BACnet is a Data Communications Protocol for Building Automation and Control Networks. It is an ASHRAE, ANSI, and ISO standard protocol.


BACnet, an ASHRAE building automation and control networking protocol, was designed specifically to meet the communication needs of building automation and control systems for applications such as heating, ventilating, and air-conditioning control, lighting control, access control, and fire detection systems and their associated equipment. The BACnet protocol provides mechanisms by which computerized building automation devices can exchange information, regardless of the particular building service they perform. As a result, the BACnet protocol may be used by head-end workstation, general-purpose direct digital controllers, and application specific or unitary controllers with equal effect.


The development of the BACnet protocol began in June, 1987, in Nashville, Tennessee, at the inaugural meeting of the Standard Project Committee (SPC). H. Michael Newman, the first chairman of the committee, presided over the meeting. The first meeting produced a list of desirable attributes of a good protocol, and what the BACnet protocol eventually became:Interoperability, Efficiency, Low Overhead, Highest Common Multiplier, Compatibility with other applications and networks, Layered OSI model Network, Flexibility, Extensibility, Cost Effective, Transmission Reliability, Apply to real-time processes, Maximum Simplicity, Allow priority schemes, Medium access fairness, and Stability under realistic loads.

The committee worked at reaching consensus using working groups to divide up the task of creating a standard. The working groups focused on specific areas and provided information and recommendations to the main committee. The first three working groups were the Data Type and Attribute Working Group, Primitive Data Format Working Group, and the Application Services Working Group.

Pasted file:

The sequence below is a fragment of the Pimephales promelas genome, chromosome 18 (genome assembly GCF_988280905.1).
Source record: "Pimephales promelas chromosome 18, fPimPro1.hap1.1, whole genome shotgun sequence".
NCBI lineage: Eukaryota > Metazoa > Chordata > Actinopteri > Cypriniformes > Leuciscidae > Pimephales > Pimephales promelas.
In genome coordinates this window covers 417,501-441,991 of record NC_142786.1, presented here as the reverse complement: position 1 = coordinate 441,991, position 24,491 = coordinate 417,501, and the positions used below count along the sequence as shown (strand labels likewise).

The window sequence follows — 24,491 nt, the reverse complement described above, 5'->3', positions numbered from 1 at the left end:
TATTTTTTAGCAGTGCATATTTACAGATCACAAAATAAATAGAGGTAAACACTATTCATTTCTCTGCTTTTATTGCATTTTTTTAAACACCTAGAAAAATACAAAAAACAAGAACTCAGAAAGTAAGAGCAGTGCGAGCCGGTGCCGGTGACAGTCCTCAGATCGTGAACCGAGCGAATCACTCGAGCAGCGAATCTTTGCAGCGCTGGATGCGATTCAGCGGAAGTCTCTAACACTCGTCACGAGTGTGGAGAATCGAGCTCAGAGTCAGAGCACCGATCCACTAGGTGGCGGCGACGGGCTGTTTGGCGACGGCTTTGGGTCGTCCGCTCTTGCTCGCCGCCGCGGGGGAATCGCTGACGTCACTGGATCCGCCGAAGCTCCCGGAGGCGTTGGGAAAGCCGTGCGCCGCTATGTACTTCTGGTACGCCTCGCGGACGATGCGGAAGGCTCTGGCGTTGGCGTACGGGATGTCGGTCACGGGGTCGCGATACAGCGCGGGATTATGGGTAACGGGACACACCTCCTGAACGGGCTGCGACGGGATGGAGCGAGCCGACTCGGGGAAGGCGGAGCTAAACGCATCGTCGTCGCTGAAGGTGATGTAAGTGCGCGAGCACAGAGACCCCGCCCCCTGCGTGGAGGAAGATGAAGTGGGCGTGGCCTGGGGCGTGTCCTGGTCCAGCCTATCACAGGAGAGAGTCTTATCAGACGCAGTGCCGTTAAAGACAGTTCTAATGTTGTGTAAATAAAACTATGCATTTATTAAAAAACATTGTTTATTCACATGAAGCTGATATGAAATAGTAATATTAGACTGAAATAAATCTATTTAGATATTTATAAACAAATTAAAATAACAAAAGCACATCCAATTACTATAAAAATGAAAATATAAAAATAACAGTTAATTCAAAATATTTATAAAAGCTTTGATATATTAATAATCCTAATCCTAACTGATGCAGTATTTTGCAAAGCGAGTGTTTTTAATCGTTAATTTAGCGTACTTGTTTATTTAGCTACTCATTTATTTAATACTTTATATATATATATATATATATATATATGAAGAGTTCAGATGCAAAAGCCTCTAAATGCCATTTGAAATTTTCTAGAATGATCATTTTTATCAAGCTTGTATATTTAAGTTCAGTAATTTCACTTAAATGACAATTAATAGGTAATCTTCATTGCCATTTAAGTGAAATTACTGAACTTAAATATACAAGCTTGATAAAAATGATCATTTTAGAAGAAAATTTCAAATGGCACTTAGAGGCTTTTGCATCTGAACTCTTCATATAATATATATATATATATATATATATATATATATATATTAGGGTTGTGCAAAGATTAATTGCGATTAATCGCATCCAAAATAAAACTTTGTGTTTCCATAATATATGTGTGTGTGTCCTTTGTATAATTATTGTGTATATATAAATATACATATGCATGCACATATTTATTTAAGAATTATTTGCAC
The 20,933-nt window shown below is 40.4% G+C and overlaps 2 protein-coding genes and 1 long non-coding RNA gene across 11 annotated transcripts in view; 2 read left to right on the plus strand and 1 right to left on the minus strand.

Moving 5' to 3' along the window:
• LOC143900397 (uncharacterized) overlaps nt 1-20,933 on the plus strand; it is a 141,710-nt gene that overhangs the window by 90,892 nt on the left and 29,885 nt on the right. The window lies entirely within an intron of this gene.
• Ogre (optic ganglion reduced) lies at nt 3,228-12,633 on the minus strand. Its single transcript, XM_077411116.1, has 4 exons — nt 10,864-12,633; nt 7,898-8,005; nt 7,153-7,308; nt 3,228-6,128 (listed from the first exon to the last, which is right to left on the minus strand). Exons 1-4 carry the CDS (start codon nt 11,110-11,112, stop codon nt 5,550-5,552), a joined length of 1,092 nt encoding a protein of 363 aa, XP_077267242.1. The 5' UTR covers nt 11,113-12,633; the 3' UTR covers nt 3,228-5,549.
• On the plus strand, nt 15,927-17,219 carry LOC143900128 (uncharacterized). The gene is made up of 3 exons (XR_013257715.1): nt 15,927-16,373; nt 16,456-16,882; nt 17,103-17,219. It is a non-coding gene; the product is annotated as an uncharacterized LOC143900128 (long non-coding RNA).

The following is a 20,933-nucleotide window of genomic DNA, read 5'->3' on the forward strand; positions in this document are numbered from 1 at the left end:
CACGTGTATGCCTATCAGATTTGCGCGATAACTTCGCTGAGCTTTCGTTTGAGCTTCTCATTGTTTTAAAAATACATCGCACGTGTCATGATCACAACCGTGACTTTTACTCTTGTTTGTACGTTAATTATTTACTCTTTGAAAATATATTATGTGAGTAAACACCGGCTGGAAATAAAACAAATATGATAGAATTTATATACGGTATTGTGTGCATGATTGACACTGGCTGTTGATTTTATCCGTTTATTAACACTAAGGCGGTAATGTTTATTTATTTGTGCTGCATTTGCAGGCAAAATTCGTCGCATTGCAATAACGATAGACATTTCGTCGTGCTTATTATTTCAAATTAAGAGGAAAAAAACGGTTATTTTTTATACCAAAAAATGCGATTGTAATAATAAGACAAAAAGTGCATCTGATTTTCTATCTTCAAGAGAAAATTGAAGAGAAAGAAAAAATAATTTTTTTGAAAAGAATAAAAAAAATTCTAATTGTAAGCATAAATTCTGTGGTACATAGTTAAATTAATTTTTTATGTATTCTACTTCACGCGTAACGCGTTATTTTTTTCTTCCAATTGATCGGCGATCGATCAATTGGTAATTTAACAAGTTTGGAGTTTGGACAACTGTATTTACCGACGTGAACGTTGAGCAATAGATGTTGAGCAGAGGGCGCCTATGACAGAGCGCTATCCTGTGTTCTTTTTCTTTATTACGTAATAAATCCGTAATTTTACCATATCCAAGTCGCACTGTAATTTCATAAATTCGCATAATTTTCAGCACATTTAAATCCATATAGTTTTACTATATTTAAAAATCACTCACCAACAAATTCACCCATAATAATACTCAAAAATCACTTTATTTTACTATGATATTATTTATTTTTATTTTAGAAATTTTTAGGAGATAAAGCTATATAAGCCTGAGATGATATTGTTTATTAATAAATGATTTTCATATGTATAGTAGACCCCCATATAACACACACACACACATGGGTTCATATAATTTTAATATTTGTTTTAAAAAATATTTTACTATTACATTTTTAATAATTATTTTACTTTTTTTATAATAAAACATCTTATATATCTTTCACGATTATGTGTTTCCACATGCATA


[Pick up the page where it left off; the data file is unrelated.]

BACnet became ASHRAE/ANSI Standard 135 in 1995, and [ ISO 16484-5] in 2003. The Method of Test for Conformance to BACnet was published in 2003 as BSR/ASHRAE Standard 135.1. BACnet is under continuous maintenance by the ASHRAE Standing Standard Project Committee 135.

BACnet had an almost immediate impact on the HVAC controls industry, which by 1996 was dominated by Siemens Building Technologies. Although several manufacturers had developed BACnet devices, in 1996 a smaller company, Alerton, announced a complete BACnet product line for HVAC controls, from the operator's workstation down to small VAV controllers. Automated Logic Corporation and Delta Controls soon followed suit. Other current examples of suppliers offering full lines of BACnet building automation products are Siemens Building Technologies, Johnson Controls, Inc., Teletrol Systems, TAC, KMC Controls, Contemporary Controls Ltd, Reliable Controls and PRIVA. Carrier has plans to transition completely over to BACnet in the next few product cycles.